work to make substitutes for all the " prestiges " that tell of
family and friends. I experienced the feeling strongly now,
as I entered the wood, and spurred my nag onward, impa-
tient to catch a glimpse at the watch-fires. As I issued
from the copse, and looked up towards the little table-land
where the camp used to stand, I saw nothing that spoke of
my friends. There were no fires ; not a figure moved on the
spot. I pressed eagerly forward to ascertain the reason ; my
mind full of its own explanation of the fact, in which, I own
it, fears were already blending. Perhaps they had removed
somewhat higher up the stream ; perhaps the Camanches

had been there, and a battle had been fought ; perhaps .

But why continue ? Already I stood upon the spreading
surface of table-land, and was nearing the spot where all our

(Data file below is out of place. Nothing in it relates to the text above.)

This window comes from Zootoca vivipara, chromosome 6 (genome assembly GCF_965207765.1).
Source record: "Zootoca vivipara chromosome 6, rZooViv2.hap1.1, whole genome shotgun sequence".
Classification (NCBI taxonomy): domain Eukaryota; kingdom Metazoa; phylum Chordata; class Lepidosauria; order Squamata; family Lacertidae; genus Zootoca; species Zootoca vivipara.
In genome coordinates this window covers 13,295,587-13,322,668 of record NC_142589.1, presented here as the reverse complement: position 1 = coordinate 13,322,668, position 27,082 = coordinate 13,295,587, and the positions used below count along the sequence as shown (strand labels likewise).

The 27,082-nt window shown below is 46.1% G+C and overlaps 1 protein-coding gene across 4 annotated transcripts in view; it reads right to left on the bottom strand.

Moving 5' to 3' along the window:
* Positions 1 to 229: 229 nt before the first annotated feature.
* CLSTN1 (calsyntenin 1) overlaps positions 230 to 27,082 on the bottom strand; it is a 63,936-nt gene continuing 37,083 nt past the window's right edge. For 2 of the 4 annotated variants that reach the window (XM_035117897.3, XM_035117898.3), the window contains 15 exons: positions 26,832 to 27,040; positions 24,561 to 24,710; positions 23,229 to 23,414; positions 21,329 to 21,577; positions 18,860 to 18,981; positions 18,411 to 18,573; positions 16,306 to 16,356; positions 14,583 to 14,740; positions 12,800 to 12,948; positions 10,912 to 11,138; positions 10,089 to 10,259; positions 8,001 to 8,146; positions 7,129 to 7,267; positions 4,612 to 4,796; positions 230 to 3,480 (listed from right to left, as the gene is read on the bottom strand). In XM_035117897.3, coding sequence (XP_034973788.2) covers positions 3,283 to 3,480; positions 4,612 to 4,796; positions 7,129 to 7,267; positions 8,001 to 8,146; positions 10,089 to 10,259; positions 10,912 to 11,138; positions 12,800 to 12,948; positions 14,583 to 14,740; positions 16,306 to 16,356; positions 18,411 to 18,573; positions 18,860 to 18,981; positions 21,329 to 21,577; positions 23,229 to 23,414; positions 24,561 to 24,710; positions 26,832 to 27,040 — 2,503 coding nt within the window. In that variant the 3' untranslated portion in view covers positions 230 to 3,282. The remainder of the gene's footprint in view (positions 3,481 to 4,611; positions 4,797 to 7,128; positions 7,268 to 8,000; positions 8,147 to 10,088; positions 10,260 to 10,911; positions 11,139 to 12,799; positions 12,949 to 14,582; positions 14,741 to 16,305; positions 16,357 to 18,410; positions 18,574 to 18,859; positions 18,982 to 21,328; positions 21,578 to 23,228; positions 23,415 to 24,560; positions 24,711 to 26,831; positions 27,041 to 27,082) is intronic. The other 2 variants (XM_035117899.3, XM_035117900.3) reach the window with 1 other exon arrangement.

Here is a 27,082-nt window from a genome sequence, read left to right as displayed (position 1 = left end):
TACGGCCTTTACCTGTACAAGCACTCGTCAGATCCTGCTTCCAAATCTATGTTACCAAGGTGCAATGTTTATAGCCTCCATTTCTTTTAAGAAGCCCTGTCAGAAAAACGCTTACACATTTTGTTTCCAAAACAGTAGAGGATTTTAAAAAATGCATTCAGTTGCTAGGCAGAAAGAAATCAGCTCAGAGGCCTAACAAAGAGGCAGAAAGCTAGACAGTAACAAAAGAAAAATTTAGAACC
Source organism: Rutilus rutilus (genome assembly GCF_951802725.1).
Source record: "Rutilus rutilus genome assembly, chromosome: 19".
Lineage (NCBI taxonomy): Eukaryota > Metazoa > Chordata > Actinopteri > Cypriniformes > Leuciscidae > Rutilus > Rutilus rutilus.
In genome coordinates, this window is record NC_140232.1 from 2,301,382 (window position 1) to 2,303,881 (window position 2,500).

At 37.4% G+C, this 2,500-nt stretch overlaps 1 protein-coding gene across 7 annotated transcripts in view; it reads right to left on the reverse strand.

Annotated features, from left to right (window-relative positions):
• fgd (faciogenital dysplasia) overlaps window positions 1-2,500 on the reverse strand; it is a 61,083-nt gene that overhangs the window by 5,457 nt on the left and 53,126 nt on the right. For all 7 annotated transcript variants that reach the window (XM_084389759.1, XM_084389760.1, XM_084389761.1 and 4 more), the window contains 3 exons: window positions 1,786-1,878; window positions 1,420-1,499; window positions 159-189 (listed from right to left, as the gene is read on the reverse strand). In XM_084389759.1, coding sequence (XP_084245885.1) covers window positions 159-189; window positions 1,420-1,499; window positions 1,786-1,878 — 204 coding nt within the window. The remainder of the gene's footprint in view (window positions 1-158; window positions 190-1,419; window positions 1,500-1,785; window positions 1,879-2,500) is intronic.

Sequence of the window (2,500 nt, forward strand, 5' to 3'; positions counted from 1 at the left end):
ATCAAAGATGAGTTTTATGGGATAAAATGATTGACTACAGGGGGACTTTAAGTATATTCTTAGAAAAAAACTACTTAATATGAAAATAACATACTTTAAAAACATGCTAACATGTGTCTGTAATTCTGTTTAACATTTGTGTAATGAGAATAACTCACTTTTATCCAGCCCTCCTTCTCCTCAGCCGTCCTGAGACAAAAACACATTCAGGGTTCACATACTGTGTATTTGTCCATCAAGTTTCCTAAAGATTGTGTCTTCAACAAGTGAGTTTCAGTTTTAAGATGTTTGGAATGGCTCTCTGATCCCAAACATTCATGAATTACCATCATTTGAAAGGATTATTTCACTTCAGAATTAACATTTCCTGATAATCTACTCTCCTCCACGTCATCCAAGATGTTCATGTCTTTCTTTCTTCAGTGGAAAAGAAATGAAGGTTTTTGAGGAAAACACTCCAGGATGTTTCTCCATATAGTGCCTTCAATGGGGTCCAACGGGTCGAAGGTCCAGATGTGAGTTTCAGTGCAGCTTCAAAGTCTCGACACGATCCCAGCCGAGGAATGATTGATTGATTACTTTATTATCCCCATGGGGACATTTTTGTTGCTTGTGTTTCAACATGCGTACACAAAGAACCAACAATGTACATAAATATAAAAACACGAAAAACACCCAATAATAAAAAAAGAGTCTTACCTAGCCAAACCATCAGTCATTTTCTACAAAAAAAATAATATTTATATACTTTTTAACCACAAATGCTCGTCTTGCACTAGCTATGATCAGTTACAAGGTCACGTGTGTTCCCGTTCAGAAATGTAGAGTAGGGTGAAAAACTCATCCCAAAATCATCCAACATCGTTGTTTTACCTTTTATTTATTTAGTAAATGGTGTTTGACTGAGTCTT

huts were built, and now a deep booming noise filled my ears
a hollow, cavernous sound, like the sea surging within
some rocky cave. I listened ; it grew fuller and louder, -or
seemed to do so, and I could mark sounds that resembled the
crashing of timber and the splintering of rocks.

My suspense had now risen to torture, and my poor mus-
tang, equally frightened as myself, refused to move a step,
but stood with his ears flattened back, fore legs extended, and
protruded nostril, sniffing, in a very paroxysm of fright.

I dismounted, and fastening his head to his fore leg, in
Mexican fashion, advanced on foot. Each step I made
brought me nearer to the sounds, which now I perceived
were those of a fast rolling river. A horrid dread shot
through my heart my senses reeled as it struck me, but
with an effort, I sprang forward, and there, deep below me,
in a boiling ocean of foam, rolled the river along the channel